And then there was Palestine, for the entire interwar period a boil on the neck of Britain. Britain tried to promote a joint Arab-Jewish state, but this was supported by very few in the mandate itself. On the contrary, there was a steadily worsening confrontation between the two communities. Palestinian hostility both to the Zionists and to the Mandate itself increased with the increasingly less concealed determination of the Zionists to establish a state of their own. Britain’s attempts to limit Jewish immigration proved increasingly difficult to enforce, especially after Hitler made his views about Jews undeniably clear in 1933. PICTURE 35: 1936 PALESTINIAN UPRISING - In 1936, the Palestinians broke into open revolt, of which this rather fuzzy photograph is an illustration. The following year, the Peel Commission reached the somewhat reluctant conclusion that partition was the only answer, although this would require a mass transfer of the Palestinians. This report stimulated a furthr two years’ revolt, by which time the Jews numbered one-third of the population. The Zionists themselves rejected the proposed partition as insufficiently favourable to themselves, although they welcomed the idea of a mass transfer of the Arabs away from their own centres of concern. As war with Germany loomed, Britain was anxious to retain, or acquire, the maximum possible of Arab goodwill, and she made her final attempt to set out a solution with the 1939 White Paper. It emphasised that since the British had not intended that the result of the Declaration would be a Jewish state with a Jewish majority, declaring ‘categorically that it was no part of Britain’s policy that Palestine should become a Jeewish State’, Jewish immigration would be severly restricted: enough Jews had already immigrated to constitute a renewed Jewish community in Palestine, and any further immigration would unfairly prejudice Arab interests in the region. It also limited the amount of land in Palestine that could be purchased by Jews; the argument was that this was intended to aid Arab farmers by keeping the Arab economy from collapse.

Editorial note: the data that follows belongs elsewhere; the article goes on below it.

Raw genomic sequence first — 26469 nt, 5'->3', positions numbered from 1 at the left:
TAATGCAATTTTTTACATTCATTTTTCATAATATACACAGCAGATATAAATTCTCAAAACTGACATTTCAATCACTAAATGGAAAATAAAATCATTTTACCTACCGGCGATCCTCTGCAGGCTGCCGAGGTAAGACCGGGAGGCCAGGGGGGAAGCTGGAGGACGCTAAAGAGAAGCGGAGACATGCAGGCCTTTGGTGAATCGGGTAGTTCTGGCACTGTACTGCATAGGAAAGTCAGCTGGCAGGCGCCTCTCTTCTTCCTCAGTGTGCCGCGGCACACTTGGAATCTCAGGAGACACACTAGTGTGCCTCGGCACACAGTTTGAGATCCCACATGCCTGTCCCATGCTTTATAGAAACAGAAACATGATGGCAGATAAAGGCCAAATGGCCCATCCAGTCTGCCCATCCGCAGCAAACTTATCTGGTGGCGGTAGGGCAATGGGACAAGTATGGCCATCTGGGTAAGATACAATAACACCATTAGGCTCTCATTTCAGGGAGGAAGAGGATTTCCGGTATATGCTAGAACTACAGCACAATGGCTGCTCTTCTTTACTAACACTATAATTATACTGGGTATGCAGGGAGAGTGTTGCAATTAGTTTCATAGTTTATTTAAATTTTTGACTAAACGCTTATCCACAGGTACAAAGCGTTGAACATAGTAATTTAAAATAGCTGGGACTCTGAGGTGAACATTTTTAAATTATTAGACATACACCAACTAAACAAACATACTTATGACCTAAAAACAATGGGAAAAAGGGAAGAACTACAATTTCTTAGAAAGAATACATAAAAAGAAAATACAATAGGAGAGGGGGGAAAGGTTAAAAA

PICTURE 36: JEWISH PROTESTS - there were massive Jewish protests, but in spite of opposition in Palestine and elsewhere, this remained British policy until 1947.

World War II ended with Britain apparently still dominant in the Middle East, Cyrenaica and Tripolitania having been added in 1943 to the other captured ex-Italian colonies, Somalia and Eritrea, as part of Britain’s informal empire. But over the succeeding decade or so, she suffered one defeat and loss after another. First of all came Palestine. PICTURE 37: ERNEST BEVIN - Ernest Bevin, the Foreign Secretary, tried heroically to resolve the conflicting tangle of rights, which was exacerbated by the Holocaust, sticking stubbornly to the concept of a joint Arab-Jewish state, but his efforts were doomed to failure. He outraged the Zionists, who had declared at their Biltmore Conference in 1942 their determination to secure the whole of Palestine for a Jewish state. Extremists then turned to violence. PICTURE 38: LORD MOYNE - During 1944, the Stern Gang had killed many members of the police force, ambushed the British High Commissioner, although without success, and murdered the British Minister of State in Cairo, Lord Moyne, who was shot at point blank range.PICTURE 39: KING DAVID HOTEL - On 22 July 1946, the Irgun, led by Menachem Begin, blew up the King David Hotel, site of the British military command and the British Criminal Investigation Division. Begin had apparently stressed his desire to avoid civilian casualities, and calls were made to warn the British so that they would evacuate the hotel before it was blown up, but the calls were ignored. The toll was ninty-one killed and forty-five injured, including fifteen Jews. Palestinian hostility was as unrelenting.